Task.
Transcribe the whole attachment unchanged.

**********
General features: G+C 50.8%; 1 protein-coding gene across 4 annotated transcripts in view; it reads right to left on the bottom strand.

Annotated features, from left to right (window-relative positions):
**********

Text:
General features: G+C 50.8%; 1 protein-coding gene across 4 annotated transcripts in view; it reads right to left on the bottom strand.

Annotated features, from left to right (window-relative positions):